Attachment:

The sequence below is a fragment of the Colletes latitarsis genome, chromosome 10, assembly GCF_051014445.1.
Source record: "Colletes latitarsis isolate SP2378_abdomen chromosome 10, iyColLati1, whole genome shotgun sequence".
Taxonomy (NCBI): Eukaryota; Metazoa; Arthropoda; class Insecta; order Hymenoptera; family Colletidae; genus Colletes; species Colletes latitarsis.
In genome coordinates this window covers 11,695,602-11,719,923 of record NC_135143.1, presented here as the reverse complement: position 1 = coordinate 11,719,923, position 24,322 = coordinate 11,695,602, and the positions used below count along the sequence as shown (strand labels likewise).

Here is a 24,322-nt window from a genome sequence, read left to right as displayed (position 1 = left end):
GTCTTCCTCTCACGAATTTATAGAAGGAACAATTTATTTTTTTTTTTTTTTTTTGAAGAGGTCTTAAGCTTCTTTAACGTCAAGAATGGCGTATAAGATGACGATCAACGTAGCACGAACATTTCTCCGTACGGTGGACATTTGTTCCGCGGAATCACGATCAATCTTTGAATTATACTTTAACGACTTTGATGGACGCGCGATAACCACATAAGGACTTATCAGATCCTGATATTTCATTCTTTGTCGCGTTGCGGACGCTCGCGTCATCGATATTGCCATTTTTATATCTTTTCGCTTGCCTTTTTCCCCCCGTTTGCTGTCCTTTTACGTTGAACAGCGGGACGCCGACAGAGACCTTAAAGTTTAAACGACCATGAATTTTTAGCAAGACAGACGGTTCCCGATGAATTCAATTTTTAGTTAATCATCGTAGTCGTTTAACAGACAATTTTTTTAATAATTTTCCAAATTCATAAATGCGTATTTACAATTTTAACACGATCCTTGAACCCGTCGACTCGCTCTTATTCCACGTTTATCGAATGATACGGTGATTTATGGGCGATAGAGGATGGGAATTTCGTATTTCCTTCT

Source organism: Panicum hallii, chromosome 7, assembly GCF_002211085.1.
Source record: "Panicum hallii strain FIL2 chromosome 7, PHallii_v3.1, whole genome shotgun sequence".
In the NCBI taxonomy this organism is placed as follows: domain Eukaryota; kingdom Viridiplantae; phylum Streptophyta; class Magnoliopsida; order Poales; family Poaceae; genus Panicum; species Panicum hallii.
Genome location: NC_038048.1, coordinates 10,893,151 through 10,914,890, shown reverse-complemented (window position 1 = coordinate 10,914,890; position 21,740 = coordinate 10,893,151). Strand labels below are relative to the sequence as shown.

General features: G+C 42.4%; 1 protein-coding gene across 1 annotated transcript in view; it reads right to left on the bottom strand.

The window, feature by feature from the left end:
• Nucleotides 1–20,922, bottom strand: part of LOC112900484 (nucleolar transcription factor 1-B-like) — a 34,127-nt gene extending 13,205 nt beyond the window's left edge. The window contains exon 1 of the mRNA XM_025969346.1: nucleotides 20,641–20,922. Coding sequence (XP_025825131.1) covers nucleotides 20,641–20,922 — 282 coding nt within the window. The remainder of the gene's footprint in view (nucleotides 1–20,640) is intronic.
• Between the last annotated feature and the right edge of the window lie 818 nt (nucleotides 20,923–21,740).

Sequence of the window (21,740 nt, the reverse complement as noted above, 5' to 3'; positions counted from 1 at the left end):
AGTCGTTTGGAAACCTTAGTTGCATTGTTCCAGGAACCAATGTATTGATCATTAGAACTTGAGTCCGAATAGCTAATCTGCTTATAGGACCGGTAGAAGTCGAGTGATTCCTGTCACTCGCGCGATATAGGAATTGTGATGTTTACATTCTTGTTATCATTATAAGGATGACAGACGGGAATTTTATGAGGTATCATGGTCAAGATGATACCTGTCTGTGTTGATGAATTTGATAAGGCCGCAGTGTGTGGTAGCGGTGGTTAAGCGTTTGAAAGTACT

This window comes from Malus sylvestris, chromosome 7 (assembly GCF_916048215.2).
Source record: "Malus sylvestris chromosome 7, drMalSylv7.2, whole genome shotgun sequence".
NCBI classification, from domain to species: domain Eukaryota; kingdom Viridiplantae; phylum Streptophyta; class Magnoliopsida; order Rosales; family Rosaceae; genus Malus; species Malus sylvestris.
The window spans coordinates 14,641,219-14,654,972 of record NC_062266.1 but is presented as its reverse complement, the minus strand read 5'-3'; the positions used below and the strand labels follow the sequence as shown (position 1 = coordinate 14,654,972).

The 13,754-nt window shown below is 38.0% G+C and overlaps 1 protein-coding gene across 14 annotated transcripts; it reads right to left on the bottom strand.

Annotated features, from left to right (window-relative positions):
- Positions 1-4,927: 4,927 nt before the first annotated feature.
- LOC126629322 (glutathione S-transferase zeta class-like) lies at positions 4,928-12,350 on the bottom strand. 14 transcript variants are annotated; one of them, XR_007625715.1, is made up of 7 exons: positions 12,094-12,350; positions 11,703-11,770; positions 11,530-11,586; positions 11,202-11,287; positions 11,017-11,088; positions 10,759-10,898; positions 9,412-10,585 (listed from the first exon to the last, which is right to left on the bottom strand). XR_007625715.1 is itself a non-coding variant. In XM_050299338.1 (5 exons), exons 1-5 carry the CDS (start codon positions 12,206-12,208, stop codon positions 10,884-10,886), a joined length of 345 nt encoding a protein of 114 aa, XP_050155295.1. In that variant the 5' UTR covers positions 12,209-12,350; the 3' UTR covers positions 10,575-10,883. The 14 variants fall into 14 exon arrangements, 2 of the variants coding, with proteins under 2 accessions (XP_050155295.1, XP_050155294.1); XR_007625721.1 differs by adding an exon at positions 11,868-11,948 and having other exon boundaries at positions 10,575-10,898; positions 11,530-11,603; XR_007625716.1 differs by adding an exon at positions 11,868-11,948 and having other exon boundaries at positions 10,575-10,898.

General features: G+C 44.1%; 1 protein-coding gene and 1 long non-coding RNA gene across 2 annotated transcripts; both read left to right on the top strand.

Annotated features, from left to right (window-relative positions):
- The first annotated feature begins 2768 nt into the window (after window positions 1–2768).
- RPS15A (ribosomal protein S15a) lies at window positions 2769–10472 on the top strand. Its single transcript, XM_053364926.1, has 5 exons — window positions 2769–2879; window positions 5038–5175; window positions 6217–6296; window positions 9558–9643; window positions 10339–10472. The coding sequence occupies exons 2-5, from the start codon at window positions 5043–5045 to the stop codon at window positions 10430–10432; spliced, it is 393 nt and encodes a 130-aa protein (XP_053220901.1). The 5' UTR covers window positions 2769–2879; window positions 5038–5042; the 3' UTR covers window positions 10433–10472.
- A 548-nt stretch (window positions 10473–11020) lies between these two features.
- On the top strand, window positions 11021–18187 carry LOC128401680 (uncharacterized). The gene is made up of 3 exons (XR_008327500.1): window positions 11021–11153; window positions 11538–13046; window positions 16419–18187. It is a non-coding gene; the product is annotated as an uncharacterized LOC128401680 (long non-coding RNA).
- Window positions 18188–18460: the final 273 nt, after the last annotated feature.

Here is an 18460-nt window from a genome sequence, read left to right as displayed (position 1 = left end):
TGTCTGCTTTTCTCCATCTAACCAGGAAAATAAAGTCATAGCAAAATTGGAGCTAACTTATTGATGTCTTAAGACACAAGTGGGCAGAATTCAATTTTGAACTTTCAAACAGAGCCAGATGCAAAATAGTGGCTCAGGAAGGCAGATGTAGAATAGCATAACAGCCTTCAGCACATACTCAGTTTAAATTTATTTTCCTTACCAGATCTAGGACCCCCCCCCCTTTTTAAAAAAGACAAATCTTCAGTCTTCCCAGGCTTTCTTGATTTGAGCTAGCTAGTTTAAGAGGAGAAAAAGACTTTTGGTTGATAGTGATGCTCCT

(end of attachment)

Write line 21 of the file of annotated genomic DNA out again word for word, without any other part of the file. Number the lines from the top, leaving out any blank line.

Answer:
The 13,754-nt window shown below is 38.0% G+C and overlaps 1 protein-coding gene across 14 annotated transcripts; it reads right to left on the bottom strand.